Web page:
2022 opened with a bit of sonic uncertainty for PsychoYP. He released ‘Midlife Crisis’ and ‘WYDTM’.

Both records didn’t pack the punch that is usually associated with his music.

The songs were bland, flat, and worrying. It seemed like his quest for the hit record was getting the better of him.

It didn’t take long, though, before any worries that had arisen were dispelled.

He released ‘Bando Diaries’ featuring Odumodublvck. Big Kala’s incredible verse was one of the high points of not just the song but also his career at the time.

PsychoYP would then introduce Odumodublvck to Zlatan Ibile, whose verse on ‘Picanto’ would kickstart Modu’s disruptive rise to the top of the mainstream.

He then decimated the African remix of Backroad Gee’s  ‘Under Attack’ before releasing ‘IC3’ and ‘Stronger’ featuring Zlatan.

Those singles will then lead up to the release of the third installment of the ‘YPSZN’ trilogy. An incredible body of work that once again showcased his progressive approach to Nigerian rap, range, impeccable flows, and lyrical dexterity.

PsychoYP delivered a fifteen-track masterclass. Records like Sinner, Silent Mode, Nigerian Man, My Country People, Haffa have gone on to become classic PsychoYP records.

While records like ‘Stronger’ and ‘Scandalous’ featuring Barry Jhay were an attempt to connect him to the mass market (streets).

He would further his attempts to strengthen that connection on the 2023 ‘Osapa London’ EP.

The EP, despite its relative quality, was not as impactful as his earlier offering.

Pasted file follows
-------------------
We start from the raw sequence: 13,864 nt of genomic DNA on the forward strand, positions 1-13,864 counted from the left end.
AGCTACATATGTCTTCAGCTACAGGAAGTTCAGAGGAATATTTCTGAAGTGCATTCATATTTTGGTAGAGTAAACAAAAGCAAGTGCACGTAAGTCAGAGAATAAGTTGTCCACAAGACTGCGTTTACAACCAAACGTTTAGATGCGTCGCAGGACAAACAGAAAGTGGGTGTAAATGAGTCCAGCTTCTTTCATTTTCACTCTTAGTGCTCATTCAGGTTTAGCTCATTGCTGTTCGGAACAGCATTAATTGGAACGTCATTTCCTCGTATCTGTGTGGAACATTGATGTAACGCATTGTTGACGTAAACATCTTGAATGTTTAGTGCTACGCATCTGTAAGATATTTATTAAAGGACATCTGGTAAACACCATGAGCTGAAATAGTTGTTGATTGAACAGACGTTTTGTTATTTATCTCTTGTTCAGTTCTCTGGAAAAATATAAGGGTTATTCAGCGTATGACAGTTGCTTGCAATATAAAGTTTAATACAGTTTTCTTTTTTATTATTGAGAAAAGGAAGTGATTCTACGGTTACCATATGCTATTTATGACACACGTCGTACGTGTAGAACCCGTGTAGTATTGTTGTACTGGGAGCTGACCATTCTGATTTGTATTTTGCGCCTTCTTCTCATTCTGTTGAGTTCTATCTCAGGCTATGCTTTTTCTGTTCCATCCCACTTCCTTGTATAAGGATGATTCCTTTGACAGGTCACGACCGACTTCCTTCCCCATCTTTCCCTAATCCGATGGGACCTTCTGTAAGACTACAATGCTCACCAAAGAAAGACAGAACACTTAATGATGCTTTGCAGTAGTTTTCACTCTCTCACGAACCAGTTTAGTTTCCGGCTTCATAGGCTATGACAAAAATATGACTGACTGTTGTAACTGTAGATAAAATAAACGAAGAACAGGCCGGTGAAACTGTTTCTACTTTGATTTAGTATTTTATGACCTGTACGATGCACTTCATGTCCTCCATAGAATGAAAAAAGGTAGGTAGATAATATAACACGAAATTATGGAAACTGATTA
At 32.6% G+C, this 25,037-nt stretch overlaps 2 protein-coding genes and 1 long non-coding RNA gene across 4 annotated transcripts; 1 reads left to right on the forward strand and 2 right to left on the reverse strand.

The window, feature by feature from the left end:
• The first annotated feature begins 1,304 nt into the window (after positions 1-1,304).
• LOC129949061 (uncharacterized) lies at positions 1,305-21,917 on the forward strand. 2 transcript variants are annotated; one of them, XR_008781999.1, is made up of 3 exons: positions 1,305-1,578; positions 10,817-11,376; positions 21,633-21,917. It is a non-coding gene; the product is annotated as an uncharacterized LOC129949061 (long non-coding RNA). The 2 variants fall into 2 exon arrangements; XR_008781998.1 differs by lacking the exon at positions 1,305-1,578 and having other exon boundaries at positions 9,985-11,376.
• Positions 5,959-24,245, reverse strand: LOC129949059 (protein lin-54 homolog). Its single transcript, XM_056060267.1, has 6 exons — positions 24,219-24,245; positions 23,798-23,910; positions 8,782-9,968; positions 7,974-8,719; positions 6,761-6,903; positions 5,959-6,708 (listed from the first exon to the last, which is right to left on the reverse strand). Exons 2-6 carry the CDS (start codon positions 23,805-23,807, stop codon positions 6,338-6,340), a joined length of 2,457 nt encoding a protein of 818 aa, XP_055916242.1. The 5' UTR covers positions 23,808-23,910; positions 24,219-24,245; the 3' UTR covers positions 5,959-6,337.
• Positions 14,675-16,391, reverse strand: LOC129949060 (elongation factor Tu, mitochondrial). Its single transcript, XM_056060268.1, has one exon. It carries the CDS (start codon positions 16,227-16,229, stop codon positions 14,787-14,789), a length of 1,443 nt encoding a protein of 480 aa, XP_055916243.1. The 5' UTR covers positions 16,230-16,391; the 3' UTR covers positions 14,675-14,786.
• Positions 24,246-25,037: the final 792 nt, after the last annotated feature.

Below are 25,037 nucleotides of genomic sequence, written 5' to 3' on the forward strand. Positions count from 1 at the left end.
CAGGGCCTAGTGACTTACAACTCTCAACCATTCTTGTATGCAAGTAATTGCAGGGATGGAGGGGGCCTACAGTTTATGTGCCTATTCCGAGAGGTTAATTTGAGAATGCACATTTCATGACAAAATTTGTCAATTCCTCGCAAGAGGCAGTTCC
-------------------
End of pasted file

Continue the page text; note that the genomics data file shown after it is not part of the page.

The deluxe version of the project, however, housed ‘Wreck’ and ‘Lean’. Two of his most underrated deep cuts.

He opened 2024 with ‘Evil Twins’, a collaboration project with Jeriq. An attempt to tap into Jeriq’s cult following in the east.

Since 2017, PsychoYP has released nine bodies of work. You read that correctly. NINE BODIES OF WORK in a space of seven years.

The best word to describe that level of consistency is UNREAL. It is always wise to expect multiple projects from him every year.

He has already put out one EP, and 2024 is only two months in. The release of “YP and Azanti Vol. 2” is quickly approaching, and there were some hints of a “Trust Fund Baby” project last year.

For an artist in his mid-twenties, his catalogue already looks like that of an OG.


One hit away

In 2023, Shallipopi’sElon Musk’ kickstarted a phenomenal run that would propel the rapper from a random TikToker to a nationwide sensation.

PsychoYP is still one mainstream hit from having his own run. “This writer believes ‘Clear Road’, his most recent collaboration with Azanti, has the potential to become that song.

Unfortunately, the marketing behind the record has been abysmal. The record doesn’t even have a video.

One would hope that there are plans for the record and that it doesn’t end up like a host of other PsychoYP records that could have been.

His community has grown as he continues to release high-caliber music.

He now has a substantial following in Lagos and throughout the nation. While his desire for mainstream dominance has not yet materialised as he may have envisaged, he has made enormous progress.

In addition to being loved and revered by his devoted following, he is also held in high regard by peers, the hip-hop community, and critical cycles as the leader of the next generation.

Nigerian hip-hop is experiencing a resurgence, and PsychoYP is at the forefront.